St Helen's House

St Helen's House

St Helen's House in its days as Derby School, with the Old Derbeians' war memorial
General information
Architectural style Palladian
Town or city King Street, Derby
Country England
Coordinates 52°55′39″N 1°28′50″W / 52.92738°N 1.48065°W / 52.92738; -1.48065
Completed 1767
Design and construction
Architect Joseph Pickford

St Helen's House is a Grade I listed building situated in King Street, Derby, England. Now leased as offices, it has been used in the past as a private residence and as an educational establishment.

In 2013, renovation of the main house was completed. Originally it was planned to convert both St. Helen's House and the Pearson Building into a luxury hotel, with an adjoining crescent of new apartments. Due to the economic situation in 2011 this plan was changed, and it was decided to convert the building into an office instead.[1] Renovation of the Pearson Building remains on hold.


St Helen's House was built between 1766 and 1767 for alderman John Gisborne (of Yoxall Lodge, Staffordshire). The house was built in the Palladian style by architect Joseph Pickford. It originally stood in 80 acres (320,000 m2) of parkland.[2]

Although the interior has been altered, the facade remains intact. It has been described by the Georgian Group, of London, as "one of the finest and largest eighteenth century townhouses to survive in any provincial city".[3]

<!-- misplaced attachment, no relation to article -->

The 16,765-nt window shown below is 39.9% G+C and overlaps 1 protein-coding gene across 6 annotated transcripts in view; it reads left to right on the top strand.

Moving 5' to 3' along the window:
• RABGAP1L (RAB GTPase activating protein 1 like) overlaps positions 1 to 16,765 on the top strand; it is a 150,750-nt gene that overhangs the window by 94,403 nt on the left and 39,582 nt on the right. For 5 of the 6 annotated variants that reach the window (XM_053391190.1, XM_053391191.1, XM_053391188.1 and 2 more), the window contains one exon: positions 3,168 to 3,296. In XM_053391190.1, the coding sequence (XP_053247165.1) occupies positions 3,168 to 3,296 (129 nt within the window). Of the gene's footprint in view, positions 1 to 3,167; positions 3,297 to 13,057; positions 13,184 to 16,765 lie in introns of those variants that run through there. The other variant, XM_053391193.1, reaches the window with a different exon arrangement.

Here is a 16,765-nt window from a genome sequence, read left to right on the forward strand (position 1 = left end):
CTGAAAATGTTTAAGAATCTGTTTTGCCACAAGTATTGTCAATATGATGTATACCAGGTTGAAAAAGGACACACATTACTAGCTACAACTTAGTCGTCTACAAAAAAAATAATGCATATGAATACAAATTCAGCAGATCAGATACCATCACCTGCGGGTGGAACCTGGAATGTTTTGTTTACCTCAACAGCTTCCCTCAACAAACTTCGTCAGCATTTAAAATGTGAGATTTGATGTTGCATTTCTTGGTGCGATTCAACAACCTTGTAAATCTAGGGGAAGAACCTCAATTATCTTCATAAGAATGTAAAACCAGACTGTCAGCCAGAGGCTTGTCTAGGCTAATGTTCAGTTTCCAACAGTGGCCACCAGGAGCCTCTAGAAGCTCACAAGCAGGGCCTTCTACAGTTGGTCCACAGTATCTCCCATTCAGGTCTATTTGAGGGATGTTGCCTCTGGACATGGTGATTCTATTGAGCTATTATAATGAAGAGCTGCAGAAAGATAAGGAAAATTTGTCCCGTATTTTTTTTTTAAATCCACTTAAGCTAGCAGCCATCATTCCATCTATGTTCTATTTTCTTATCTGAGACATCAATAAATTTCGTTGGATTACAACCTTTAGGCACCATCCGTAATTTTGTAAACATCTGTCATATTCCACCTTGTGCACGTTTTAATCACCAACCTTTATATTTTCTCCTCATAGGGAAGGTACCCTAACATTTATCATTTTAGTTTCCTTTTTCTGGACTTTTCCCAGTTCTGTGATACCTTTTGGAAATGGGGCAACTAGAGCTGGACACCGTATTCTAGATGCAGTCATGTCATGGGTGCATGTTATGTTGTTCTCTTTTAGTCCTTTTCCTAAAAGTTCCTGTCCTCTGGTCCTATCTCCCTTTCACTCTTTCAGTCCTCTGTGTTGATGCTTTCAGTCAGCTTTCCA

Strutt family

In 1801, the house was purchased by William Strutt, the eldest son of Jedediah Strutt (a pioneer in the cotton and hosier industry). Following William's death, the house passed to his son Edward, who became MP and Alderman of Derby. He was created Edward Strutt, 1st Baron Belper in 1846. His son, Henry Strutt, 2nd Baron Belper was born in the St. Helen's House in 1840.

Educational use

In 1860 Edward Strutt offered to sell the house to the governors of Derby School. Initially the school could not afford to buy the house, but Edward Strutt, "being desirous of promoting the cause of education in Derby" loaned the house for free, on a temporary basis. The school moved to the house in January 1861 and purchased it from Strutt in 1863, for £3,300. £1,300 of this came from a public subscription and £2,000 from a mortgage raised by Derby Corporation.[4]

During World War II the school was evacuated and the buildings were occupied by the Ordnance Survey organisation to undertake the creation of maps used by Allied Forces. In this period the school was housed first at Overton Hall, Ashover (September 1939 – June 1940) and secondly at Amber Valley Camp at Woolley Moor (June 1940 until July 1945). The school returned to St Helen's House in September 1945. [5]

Derby School moved from St Helen's House in 1966 when it moved to a new purpose-built complex in Littleover called Moorway Lane. Following this move St. Helen's House was used as the Joseph Wright School of Art and, from 1972, as an Adult Education centre. Due to the deterioration of the external fabric of the buildings, the centre was moved and the building became vacant in 2004.